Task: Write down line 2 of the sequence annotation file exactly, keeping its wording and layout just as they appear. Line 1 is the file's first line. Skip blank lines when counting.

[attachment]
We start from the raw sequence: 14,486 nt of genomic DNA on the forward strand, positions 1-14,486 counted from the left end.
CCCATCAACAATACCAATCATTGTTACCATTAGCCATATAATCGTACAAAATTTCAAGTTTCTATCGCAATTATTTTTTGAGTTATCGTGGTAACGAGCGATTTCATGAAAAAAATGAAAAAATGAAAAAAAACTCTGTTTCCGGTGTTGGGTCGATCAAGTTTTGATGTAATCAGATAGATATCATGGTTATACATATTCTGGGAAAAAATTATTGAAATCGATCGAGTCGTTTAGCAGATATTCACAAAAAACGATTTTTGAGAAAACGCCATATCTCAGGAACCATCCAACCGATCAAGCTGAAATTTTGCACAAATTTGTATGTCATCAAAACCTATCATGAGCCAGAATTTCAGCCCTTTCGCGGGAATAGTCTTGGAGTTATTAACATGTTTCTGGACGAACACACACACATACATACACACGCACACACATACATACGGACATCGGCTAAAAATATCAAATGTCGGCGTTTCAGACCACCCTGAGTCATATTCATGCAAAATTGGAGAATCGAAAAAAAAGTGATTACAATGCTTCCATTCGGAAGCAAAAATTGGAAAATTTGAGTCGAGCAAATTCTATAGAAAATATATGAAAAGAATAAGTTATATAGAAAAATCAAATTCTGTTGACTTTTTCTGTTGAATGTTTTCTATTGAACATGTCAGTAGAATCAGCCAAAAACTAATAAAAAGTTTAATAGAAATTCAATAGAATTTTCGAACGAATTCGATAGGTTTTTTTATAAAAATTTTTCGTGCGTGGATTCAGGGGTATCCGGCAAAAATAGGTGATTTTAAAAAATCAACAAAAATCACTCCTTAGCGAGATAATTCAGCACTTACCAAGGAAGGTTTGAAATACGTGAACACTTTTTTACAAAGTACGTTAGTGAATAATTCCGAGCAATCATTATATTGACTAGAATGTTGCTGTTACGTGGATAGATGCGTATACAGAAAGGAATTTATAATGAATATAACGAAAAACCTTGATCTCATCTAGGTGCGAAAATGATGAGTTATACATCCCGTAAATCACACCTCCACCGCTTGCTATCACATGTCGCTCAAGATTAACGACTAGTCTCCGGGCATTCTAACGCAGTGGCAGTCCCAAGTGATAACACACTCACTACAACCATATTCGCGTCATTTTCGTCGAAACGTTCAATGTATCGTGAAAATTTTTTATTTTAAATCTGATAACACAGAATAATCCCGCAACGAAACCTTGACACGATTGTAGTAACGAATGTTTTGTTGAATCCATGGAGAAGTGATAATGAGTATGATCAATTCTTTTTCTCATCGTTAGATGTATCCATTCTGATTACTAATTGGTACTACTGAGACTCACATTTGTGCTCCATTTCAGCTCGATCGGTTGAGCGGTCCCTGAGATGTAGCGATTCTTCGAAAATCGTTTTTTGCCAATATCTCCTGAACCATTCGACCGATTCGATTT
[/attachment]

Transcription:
CCCATCAACAATACCAATCATTGTTACCATTAGCCATATAATCGTACAAAATTTCAAGTTTCTATCGCAATTATTTTTTGAGTTATCGTGGTAACGAGCGATTTCATGAAAAAAATGAAAAAATGAAAAAAAACTCTGTTTCCGGTGTTGGGTCGATCAAGTTTTGATGTAATCAGATAGATATCATGGTTATACATATTCTGGGAAAAAATTATTGAAATCGATCGAGTCGTTTAGCAGATATTCACAAAAAACGATTTTTGAGAAAACGCCATATCTCAGGAACCATCCAACCGATCAAGCTGAAATTTTGCACAAATTTGTATGTCATCAAAACCTATCATGAGCCAGAATTTCAGCCCTTTCGCGGGAATAGTCTTGGAGTTATTAACATGTTTCTGGACGAACACACACACATACATACACACGCACACACATACATACGGACATCGGCTAAAAATATCAAATGTCGGCGTTTCAGACCACCCTGAGTCATATTCATGCAAAATTGGAGAATCGAAAAAAAAGTGATTACAATGCTTCCATTCGGAAGCAAAAATTGGAAAATTTGAGTCGAGCAAATTCTATAGAAAATATATGAAAAGAATAAGTTATATAGAAAAATCAAATTCTGTTGACTTTTTCTGTTGAATGTTTTCTATTGAACATGTCAGTAGAATCAGCCAAAAACTAATAAAAAGTTTAATAGAAATTCAATAGAATTTTCGAACGAATTCGATAGGTTTTTTTATAAAAATTTTTCGTGCGTGGATTCAGGGGTATCCGGCAAAAATAGGTGATTTTAAAAAATCAACAAAAATCACTCCTTAGCGAGATAATTCAGCACTTACCAAGGAAGGTTTGAAATACGTGAACACTTTTTTACAAAGTACGTTAGTGAATAATTCCGAGCAATCATTATATTGACTAGAATGTTGCTGTTACGTGGATAGATGCGTATACAGAAAGGAATTTATAATGAATATAACGAAAAACCTTGATCTCATCTAGGTGCGAAAATGATGAGTTATACATCCCGTAAATCACACCTCCACCGCTTGCTATCACATGTCGCTCAAGATTAACGACTAGTCTCCGGGCATTCTAACGCAGTGGCAGTCCCAAGTGATAACACACTCACTACAACCATATTCGCGTCATTTTCGTCGAAACGTTCAATGTATCGTGAAAATTTTTTATTTTAAATCTGATAACACAGAATAATCCCGCAACGAAACCTTGACACGATTGTAGTAACGAATGTTTTGTTGAATCCATGGAGAAGTGATAATGAGTATGATCAATTCTTTTTCTCATCGTTAGATGTATCCATTCTGATTACTAATTGGTACTACTGAGACTCACATTTGTGCTCCATTTCAGCTCGATCGGTTGAGCGGTCCCTGAGATGTAGCGATTCTTCGAAAATCGTTTTTTGCCAATATCTCCTGAACCATTCGACCGATTCGATTT